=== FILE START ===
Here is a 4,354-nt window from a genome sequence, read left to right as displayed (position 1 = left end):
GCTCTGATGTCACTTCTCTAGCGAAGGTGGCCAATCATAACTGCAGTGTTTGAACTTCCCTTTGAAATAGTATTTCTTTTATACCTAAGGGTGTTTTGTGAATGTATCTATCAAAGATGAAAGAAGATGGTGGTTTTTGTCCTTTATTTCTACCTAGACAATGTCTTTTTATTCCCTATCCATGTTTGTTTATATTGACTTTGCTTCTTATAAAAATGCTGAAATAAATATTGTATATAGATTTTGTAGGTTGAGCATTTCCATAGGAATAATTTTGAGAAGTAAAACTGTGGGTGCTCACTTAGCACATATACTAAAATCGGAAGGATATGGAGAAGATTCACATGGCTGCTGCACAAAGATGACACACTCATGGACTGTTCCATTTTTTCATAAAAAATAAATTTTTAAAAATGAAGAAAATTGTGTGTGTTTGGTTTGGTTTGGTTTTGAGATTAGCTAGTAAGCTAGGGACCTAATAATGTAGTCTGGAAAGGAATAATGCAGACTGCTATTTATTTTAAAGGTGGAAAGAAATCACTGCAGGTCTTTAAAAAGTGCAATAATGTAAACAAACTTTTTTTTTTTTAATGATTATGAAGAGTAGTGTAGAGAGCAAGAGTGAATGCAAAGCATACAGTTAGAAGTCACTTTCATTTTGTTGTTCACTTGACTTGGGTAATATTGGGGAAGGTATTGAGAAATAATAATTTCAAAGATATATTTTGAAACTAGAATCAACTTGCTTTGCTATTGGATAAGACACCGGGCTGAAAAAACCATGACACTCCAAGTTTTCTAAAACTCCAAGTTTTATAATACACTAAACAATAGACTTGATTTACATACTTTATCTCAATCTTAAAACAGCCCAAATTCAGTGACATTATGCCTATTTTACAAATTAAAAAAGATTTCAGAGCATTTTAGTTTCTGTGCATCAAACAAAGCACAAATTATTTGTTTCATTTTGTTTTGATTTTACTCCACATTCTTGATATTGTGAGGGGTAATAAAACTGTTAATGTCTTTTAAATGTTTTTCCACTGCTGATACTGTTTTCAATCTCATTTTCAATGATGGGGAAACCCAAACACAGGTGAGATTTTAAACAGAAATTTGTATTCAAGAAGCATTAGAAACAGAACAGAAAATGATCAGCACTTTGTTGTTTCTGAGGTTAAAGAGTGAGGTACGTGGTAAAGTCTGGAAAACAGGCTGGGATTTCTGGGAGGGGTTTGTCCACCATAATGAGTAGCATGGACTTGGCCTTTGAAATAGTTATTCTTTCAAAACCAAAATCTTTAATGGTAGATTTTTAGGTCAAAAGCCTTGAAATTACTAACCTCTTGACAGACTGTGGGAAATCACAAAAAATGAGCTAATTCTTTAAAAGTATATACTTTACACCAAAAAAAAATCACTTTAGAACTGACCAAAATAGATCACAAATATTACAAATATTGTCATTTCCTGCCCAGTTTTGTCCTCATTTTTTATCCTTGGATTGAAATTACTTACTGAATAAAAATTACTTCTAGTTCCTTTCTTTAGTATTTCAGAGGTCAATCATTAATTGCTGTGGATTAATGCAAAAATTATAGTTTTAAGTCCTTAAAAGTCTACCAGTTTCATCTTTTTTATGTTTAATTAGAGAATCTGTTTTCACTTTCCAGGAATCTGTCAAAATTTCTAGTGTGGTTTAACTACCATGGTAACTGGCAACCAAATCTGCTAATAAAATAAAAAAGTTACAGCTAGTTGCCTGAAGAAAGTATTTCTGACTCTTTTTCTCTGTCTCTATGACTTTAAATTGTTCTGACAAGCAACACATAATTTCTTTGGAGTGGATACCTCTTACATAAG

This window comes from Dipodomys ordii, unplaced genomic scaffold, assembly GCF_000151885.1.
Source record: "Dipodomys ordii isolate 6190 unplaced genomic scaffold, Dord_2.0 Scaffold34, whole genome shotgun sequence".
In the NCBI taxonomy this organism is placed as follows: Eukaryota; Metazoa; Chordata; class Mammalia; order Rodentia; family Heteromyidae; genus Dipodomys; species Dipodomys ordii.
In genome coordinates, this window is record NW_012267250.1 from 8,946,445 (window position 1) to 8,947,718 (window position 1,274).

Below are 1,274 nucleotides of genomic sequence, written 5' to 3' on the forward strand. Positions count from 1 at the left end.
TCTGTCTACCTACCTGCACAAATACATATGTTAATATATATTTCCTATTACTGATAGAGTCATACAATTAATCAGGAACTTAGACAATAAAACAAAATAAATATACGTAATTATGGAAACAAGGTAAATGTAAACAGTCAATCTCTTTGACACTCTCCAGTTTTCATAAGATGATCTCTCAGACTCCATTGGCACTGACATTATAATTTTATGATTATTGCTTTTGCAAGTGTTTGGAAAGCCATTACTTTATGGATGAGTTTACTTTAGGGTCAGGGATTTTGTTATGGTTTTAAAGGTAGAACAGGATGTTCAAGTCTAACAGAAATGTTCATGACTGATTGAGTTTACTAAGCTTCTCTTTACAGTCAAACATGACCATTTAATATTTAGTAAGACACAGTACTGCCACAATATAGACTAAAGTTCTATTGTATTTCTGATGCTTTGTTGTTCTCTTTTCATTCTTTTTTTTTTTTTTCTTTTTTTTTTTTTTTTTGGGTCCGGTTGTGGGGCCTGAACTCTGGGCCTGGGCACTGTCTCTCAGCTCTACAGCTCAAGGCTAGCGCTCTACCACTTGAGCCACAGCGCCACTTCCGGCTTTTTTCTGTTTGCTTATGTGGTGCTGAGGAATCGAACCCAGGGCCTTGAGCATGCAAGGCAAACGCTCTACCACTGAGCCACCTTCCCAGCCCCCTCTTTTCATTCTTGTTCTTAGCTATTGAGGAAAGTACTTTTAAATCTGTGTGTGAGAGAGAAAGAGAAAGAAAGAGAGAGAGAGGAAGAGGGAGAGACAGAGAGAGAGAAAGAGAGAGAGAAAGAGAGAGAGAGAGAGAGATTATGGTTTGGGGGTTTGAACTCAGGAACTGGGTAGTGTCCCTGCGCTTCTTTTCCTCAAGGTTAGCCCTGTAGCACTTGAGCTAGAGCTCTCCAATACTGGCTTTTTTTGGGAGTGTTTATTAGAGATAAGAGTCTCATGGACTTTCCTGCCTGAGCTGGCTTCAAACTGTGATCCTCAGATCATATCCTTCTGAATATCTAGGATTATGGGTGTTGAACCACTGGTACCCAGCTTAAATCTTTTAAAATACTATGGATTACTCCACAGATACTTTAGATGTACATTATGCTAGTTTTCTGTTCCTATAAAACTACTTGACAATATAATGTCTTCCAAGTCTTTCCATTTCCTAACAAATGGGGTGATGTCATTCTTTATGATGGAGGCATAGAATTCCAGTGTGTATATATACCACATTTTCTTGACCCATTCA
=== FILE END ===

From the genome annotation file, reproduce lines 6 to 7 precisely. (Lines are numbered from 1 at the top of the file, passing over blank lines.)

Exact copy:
In genome coordinates, this window is record NW_012267250.1 from 8,946,445 (window position 1) to 8,947,718 (window position 1,274).

Below are 1,274 nucleotides of genomic sequence, written 5' to 3' on the forward strand. Positions count from 1 at the left end.